Resources > Charter Currents > Charter Currents: Coronavirus Update #14: First Partial Guesstimates of COVID-19 Impact on State Budget and Education Funding

Editor’s Note: CSDC is offering these Coronavirus-19 updates for public viewing, to members and non-members alike, and in front of our usual member’s only “paywall” as a service to the larger charter school community. We hope nonmembers will consider joining CSDC.




Sacramento, CA—The California Department of Finance (DOF) issued a four-page Fiscal Update yesterday noting that the economic interruption caused by the coronavirus pandemic will reduce state revenues by an estimated $41.2 billion and reduce the “Proposition 98” K-14 education funding by $18.3 billion over the current and upcoming budget years. This would leave the state with a $54.3 billion deficit at the end of next fiscal year. The brief document included no details regarding the assumptions behind these estimates, making them difficult to evaluate. 


The DOF typically is tight-lipped during the days leading up to the annual release of its May Revision to the governor’s January budget proposal. CSDC presumes that yesterday’s release of this unprecedented document is intended to create a bit of “shock and awe” to soften the impact when the Newsom Administration releases details of the May Revision next week.


This morning, the Legislative Analyst’s Office (LAO) released a more detailed, 20-plus-page update containing less pessimistic-sounding estimates. The Analyst’s report is more detailed and looks through different lenses than the DOF’s brief. It outlines two potential scenarios, including an “optimistic U-shaped” recession scenario and a “somewhat pessimistic L-shaped” recession scenario, and estimates their impact on a “workload” budget that holds most state spending constant. 


LAO’s estimates include holding K-14 funding largely “flat” between the current and upcoming fiscal years and  includes funding statutory cost-of-living adjustments (COLAs)—reflecting LAO’s definition of a “workload” budget. If the state were to adopt a “workload” budget, it would end the next year with a $18 billion deficit under the “U-shaped” scenario and a $31 billion deficit under the “L-shaped” one, per their estimates.


At first blush, LAO’s estimates appear more optimistic than DOF’s, but they are actually quite close. The DOF estimates, for example, assume the governor’s proposed augmentations in his January budget proposal are funded, even though Newsom has signaled that most or all are now off the table, thereby making for a larger estimated deficit whereas the LAO assumes no such augmentations.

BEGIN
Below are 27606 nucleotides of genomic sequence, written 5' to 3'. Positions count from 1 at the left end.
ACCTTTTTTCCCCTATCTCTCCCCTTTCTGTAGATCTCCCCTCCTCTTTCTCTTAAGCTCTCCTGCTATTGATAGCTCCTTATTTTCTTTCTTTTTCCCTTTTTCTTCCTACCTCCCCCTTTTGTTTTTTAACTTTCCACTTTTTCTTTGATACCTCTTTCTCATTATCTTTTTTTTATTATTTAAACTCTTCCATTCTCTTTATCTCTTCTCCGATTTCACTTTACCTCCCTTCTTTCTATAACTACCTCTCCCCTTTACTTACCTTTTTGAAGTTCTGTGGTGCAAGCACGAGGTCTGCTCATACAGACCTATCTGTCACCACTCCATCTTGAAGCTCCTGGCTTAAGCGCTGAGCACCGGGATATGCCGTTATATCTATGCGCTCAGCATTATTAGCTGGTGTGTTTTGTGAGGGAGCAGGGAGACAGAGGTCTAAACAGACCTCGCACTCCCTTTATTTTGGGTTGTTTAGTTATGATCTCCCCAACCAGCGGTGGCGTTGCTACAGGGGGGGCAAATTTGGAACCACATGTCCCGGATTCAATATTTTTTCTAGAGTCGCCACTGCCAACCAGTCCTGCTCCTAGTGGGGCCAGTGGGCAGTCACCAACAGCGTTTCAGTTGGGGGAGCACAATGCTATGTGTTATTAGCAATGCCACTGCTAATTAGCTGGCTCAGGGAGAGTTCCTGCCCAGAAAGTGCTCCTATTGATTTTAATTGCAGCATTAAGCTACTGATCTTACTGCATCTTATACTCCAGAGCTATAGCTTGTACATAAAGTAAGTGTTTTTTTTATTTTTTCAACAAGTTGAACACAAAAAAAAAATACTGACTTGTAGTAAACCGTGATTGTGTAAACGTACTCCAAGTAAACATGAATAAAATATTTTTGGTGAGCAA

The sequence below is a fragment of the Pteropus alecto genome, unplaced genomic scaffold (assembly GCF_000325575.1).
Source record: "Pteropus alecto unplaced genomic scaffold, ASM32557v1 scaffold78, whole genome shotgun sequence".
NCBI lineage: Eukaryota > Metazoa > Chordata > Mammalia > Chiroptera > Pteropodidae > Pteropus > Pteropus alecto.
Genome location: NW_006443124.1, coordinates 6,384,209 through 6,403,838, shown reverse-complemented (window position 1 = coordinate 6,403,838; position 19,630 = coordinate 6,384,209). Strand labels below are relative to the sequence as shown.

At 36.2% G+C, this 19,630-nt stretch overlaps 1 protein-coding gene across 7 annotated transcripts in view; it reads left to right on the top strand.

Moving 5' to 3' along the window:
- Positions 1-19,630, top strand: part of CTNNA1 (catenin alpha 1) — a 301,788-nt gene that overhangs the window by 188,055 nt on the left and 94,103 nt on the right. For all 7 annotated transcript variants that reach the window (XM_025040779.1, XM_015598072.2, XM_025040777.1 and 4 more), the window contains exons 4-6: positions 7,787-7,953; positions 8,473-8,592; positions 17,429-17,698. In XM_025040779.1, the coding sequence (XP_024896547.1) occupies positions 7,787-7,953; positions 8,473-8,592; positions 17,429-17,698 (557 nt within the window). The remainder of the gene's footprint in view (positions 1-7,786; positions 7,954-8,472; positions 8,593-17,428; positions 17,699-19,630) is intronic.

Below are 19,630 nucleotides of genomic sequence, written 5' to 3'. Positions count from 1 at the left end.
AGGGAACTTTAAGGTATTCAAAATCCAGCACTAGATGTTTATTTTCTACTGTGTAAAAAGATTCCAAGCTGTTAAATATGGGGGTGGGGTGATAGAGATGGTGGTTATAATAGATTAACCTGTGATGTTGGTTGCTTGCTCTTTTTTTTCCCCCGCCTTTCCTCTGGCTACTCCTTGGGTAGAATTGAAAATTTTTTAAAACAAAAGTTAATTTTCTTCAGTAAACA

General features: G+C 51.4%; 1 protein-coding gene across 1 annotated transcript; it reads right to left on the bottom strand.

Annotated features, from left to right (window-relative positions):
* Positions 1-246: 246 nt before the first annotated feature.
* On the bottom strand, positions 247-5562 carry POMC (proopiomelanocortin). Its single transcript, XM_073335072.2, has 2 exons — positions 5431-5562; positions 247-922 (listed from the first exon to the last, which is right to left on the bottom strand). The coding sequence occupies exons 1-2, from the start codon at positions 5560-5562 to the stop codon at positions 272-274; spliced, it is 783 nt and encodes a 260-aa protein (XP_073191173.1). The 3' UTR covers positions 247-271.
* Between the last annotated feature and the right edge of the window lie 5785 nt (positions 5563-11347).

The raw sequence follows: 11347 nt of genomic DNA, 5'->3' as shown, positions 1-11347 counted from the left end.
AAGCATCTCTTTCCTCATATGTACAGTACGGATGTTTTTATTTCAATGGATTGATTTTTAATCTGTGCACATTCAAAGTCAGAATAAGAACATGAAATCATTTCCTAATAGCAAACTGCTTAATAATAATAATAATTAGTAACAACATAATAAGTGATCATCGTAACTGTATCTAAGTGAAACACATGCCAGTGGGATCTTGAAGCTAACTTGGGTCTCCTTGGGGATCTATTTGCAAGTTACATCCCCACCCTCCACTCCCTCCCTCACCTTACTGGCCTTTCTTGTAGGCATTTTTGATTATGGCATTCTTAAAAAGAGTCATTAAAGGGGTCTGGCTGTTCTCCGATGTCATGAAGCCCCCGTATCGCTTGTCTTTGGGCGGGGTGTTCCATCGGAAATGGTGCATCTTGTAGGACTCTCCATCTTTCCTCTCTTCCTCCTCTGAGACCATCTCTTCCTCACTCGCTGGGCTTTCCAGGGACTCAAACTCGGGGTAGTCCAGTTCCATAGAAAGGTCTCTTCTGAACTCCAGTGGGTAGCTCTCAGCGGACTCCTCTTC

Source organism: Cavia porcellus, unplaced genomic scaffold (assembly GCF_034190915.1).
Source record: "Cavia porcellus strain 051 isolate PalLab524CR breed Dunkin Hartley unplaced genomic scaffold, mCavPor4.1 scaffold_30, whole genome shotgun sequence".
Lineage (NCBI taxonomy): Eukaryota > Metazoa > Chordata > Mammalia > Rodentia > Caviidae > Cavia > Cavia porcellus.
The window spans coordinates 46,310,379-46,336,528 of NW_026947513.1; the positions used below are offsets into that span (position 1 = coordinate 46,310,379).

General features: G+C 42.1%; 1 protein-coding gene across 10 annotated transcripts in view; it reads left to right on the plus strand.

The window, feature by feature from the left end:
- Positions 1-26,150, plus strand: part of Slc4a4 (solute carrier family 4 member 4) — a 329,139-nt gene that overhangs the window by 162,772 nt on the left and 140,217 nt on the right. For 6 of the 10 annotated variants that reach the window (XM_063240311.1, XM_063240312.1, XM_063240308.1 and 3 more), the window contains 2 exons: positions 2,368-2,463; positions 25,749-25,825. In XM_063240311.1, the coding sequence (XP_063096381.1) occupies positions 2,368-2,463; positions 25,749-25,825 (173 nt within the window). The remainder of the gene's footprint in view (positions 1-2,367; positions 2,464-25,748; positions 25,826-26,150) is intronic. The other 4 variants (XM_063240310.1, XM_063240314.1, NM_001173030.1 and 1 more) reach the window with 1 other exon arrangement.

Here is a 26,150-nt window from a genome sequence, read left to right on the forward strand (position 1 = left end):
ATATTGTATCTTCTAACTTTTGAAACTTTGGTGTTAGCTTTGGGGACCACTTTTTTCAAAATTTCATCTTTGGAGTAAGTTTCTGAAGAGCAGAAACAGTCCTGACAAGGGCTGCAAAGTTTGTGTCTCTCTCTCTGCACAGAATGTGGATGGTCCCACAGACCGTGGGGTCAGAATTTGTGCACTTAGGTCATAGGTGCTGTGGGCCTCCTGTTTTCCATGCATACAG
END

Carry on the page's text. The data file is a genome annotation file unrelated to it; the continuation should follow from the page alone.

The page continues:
The Analyst does note that, if the state funded K-14 education at the constitutional minimum per the Proposition 98 funding formulas, education funding would be cut by $10.1 billion under the “U-shaped” scenario and $15.4 billion under the “L-shaped” one, slightly more optimistic than the $18.3 billion cut estimated by DOF.


Many of CSDC’s members are asking us to translate these into per-student and/or percentage cut figures for budgeting purposes. The crude response is that they fall into a $1,500 to $3,000 per student range over the current and upcoming budget year, but these likely overstate the actual impact. The actual impact is likely to vary based on other factors, including but not limited to the following:



  • The actual impact of the pandemic on the economy and state revenues—neither LAO nor DOF have a crystal ball to predict the unique impact of this pandemic and presumably are making crude estimates.

  • The impact on local property tax revenues and their interaction with the Proposition 98 education funding formulas.

  • Whether the state uses any of its reserves to fund above the minimum mandated by the Proposition 98 education funding formulas. Historically, the state rarely funds above the formula minimums, but political pressure to do so will be intense.

  • Whether the adopted budget cuts or deletes proposed new and/or existing K-12 funding programs. CSDC presumes most augmentations will be quickly jettisoned, freeing-up at least $2 billion.


For now, CSDC continues to suggest modeling a range of possible outcomes as per our prior guidance.  We anticipate the governor’s staff will release the full May Revise late next week and we will provide our more detailed analyses and planning suggestions shortly thereafter.


Posted: 05/08/2020